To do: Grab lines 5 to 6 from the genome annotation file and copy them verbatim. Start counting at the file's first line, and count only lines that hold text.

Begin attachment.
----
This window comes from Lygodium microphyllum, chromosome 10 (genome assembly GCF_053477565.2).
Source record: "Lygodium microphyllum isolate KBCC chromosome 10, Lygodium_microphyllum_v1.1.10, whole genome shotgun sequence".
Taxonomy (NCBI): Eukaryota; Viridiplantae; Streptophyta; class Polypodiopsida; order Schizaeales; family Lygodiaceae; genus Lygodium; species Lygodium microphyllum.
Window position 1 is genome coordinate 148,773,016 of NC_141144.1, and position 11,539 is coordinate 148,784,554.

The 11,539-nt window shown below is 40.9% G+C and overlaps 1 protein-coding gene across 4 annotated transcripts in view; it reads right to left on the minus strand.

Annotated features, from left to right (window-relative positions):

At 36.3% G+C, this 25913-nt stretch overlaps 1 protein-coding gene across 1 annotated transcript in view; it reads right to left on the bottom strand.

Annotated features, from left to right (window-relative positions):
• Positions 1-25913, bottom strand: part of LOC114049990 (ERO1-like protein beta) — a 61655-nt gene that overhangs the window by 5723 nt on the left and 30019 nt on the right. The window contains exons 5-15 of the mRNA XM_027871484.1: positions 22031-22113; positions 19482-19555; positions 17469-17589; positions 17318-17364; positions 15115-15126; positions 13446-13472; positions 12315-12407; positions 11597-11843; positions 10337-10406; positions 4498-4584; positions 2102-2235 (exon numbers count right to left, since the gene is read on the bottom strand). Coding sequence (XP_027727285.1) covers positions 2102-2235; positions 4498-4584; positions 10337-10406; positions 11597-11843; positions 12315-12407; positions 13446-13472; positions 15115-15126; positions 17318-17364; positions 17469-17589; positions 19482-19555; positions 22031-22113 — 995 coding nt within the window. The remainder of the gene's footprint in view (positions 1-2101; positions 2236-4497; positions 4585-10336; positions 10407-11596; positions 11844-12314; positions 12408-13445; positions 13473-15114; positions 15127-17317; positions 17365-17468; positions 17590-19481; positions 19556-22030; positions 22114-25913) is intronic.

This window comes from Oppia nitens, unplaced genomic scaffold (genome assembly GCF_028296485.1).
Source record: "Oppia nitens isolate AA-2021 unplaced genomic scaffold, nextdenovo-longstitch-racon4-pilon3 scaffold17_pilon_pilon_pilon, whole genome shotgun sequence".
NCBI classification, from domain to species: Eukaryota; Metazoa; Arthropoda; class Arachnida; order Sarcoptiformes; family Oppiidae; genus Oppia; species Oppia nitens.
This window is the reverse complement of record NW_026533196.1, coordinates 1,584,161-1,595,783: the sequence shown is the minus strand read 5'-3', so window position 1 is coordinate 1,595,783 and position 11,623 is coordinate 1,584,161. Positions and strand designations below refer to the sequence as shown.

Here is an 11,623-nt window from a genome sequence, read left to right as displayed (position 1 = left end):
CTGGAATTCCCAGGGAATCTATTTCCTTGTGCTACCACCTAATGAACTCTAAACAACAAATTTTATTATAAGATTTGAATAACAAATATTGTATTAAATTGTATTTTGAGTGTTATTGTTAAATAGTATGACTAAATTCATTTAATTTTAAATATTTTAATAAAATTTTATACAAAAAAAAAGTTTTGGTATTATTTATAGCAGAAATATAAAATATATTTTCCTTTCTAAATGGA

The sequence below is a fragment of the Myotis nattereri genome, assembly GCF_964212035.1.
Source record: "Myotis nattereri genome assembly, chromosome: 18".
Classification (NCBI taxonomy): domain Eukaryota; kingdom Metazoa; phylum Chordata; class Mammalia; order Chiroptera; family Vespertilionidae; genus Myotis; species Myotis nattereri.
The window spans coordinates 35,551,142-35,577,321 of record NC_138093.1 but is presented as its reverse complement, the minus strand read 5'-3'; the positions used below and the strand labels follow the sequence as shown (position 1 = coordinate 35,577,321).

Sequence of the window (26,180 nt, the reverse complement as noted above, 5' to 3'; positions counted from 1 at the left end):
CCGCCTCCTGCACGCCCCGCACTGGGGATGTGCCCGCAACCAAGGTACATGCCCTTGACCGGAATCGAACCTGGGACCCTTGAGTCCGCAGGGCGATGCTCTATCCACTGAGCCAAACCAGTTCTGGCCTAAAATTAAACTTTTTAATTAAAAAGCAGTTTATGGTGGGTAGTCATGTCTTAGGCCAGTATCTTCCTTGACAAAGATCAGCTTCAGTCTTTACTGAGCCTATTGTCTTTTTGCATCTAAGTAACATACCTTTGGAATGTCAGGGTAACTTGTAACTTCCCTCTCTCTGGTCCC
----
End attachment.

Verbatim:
The 11,539-nt window shown below is 40.9% G+C and overlaps 1 protein-coding gene across 4 annotated transcripts in view; it reads right to left on the minus strand.

Annotated features, from left to right (window-relative positions):